Posted by RiverRuns
on 18 February 2016 - 06:09 PM
To me, the whirlpool is the most "unorthodox" steelheading spot around. The water level fluctuates drastically, the currents spin back and forth, ice chunks swirl around, and the banks in the winter are treacherous. Also, some of the ducks in there will chase and bite your baits. Makes for challenging fishing on the best of days.
As mentioned above, fish the slow seams (they often shift) and keep your bait near bottom. You may have to adjust your float depth and the shot arrangement frequently. Don't be afraid to switch up your baits.
Define "loogan". I'm pretty sure I was on the same trib as you this morning and yes, there were a lot of guys fishing. There were spey fishers, fly fishers, float fishers, spin fishers, lure chuckers etc.. There were a lot of inexperienced guys and gals as well, but everyone I met or fished near was courteous and fished legally. In fact, this was one of the few times on this trib where I had 2 guys actually ask to fish the stretch below where I was fishing.
I agree that you see a lot of loogan activity during salmon season, and we may have seen some today if the fish were hitting, but to label people loogans just because they are crowding your favourite spots...??? If this is the case we are ALL somebody's loogan.
Posted by RiverRuns
on 13 September 2014 - 03:45 PM
The slip-float won't auto- adjust for you. You still need to move the stop to regulate depth. The key, I find, is to get the split shot right...the goal is to have your bait moving along the bottom ahead of the rest of your terminal tackle. This does take some trial and error; there is no set fix. Rivers move differently, and you have to adjust float depth/ shot according to conditions.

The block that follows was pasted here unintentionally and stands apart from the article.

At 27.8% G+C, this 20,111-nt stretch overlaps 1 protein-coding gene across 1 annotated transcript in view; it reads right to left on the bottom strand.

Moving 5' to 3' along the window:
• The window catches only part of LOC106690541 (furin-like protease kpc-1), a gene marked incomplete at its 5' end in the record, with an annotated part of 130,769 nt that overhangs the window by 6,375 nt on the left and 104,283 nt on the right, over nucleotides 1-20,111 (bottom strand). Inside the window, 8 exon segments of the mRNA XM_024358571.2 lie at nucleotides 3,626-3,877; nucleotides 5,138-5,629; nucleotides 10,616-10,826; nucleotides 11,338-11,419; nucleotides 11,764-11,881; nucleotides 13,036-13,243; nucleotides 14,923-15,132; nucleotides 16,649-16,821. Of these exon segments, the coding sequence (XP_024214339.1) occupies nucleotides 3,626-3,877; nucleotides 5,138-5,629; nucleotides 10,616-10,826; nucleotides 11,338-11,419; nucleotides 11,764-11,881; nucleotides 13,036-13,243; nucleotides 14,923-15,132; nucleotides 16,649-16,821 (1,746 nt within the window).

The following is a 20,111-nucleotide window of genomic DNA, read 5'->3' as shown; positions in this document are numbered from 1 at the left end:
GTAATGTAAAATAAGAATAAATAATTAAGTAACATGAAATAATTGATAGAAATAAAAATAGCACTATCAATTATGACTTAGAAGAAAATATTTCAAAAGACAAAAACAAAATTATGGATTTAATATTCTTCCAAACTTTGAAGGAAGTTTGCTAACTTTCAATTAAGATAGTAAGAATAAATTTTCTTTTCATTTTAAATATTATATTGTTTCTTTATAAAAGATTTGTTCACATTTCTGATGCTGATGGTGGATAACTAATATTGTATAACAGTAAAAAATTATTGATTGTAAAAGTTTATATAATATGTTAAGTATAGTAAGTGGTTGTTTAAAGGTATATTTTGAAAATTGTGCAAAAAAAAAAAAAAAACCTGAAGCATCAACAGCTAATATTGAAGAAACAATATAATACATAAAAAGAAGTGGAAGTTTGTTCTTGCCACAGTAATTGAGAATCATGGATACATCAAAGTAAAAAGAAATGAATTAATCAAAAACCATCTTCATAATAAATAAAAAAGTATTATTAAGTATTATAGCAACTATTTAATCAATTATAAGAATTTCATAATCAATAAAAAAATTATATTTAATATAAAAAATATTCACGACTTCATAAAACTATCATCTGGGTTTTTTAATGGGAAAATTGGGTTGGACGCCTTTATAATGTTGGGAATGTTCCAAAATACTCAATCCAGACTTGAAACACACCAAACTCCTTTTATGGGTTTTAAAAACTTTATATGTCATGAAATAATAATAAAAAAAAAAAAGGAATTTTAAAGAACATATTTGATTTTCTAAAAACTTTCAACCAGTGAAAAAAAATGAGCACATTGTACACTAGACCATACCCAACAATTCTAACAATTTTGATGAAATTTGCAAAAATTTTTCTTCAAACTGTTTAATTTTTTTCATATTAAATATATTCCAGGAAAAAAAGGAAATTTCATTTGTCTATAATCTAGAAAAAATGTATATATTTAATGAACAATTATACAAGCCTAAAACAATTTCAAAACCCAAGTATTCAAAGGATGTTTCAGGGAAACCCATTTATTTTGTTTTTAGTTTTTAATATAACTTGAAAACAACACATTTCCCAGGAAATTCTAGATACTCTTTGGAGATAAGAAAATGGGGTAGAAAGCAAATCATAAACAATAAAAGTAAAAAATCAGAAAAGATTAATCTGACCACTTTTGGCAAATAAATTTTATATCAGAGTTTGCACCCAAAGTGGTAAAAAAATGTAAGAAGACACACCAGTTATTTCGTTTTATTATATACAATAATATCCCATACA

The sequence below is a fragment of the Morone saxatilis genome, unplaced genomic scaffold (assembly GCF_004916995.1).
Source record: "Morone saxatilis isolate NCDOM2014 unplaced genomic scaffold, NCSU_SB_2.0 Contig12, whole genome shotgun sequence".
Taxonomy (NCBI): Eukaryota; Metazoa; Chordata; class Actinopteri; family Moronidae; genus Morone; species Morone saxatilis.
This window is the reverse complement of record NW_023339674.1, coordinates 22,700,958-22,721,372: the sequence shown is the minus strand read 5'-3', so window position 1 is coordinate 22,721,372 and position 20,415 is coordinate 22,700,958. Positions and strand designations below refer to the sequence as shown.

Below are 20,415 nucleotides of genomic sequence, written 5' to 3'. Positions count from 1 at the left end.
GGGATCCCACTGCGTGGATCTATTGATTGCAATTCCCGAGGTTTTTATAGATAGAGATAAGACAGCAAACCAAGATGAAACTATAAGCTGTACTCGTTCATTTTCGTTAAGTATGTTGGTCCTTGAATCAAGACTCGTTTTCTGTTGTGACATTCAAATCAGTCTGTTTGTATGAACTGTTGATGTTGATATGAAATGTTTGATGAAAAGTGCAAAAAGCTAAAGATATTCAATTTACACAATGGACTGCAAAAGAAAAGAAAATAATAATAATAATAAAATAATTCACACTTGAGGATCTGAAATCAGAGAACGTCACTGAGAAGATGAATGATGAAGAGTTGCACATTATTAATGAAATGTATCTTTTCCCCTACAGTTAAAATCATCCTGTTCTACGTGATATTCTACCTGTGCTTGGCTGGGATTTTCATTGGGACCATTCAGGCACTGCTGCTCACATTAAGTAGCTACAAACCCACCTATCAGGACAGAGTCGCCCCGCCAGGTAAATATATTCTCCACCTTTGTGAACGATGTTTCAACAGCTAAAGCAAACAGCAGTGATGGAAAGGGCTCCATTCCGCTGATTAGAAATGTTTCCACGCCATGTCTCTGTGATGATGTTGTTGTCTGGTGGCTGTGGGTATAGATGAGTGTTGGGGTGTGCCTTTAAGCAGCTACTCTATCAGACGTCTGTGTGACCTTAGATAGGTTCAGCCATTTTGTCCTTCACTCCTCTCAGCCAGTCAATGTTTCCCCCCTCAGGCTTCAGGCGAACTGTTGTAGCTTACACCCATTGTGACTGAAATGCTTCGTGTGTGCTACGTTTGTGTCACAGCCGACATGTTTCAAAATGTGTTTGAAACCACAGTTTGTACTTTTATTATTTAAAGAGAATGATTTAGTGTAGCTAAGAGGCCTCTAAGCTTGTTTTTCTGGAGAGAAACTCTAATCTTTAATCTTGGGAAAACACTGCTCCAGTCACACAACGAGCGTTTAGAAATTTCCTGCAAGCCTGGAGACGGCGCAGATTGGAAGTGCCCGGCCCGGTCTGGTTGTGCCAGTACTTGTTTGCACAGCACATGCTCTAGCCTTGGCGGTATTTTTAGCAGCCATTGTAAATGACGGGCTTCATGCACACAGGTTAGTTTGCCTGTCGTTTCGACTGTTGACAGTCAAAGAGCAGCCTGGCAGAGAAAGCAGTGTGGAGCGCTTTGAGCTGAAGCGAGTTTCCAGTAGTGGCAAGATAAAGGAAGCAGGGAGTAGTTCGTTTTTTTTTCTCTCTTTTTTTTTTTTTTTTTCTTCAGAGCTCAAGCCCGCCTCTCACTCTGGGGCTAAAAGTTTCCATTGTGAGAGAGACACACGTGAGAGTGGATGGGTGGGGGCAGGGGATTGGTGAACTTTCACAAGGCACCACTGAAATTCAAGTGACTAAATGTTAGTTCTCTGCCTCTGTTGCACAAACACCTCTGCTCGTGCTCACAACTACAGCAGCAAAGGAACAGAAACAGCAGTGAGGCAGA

From top to bottom I usually start out as follows:
1) Float stop>>plastic bead>>float>>plastic bead>>swivel (this gear is all on the main line ...usually 10 lb.)
2) Split shots arranged in groups of 2 or 3 on a 4 ft. ( approx.)"shot line". Use bigger shot near the float, and decrease the size as you move down the line. Total grams of shot should be very close to amt. specified on float. Shot line should be rated lighter than main line , but not as light as your leader. Put a second swivel at the end of this line.
3) Approx. 2 ft. Flourocarbon leader (4-5 lb.) with hook/fly etc. on the end.
You may have to use different size floats, and shorten/lengthen shot line depending on the water you are fishing. You fine tune on the water by moving float stop up and down, and sliding shots up or down. Sometimes, in fast, deep water, I'll put several bigger shots on the main line to cock the float.
The goal, as stated, is to have your bait ticking along close to bottom, and having your float weighted so it will drop at the slightest take from a fish. You should probably hook bottom occasionally so you know you are deep enough. Most successful float fishermen I've observed hold back on their reel a bit ( pinky drag) to ensure the bait is always the first thing the fish see. The float should cock back a bit as it travels downstream.
Experience, as always, is the best teacher. Start with a float that you think best matches conditions ( 4 g for clear, shallow conditions, 6-7g for mid- size rivers, and 10+ g for fast and deep... Niagara sometimes requires a 20g), set up a shot line which compliments the float, tie on your bait go out and fish!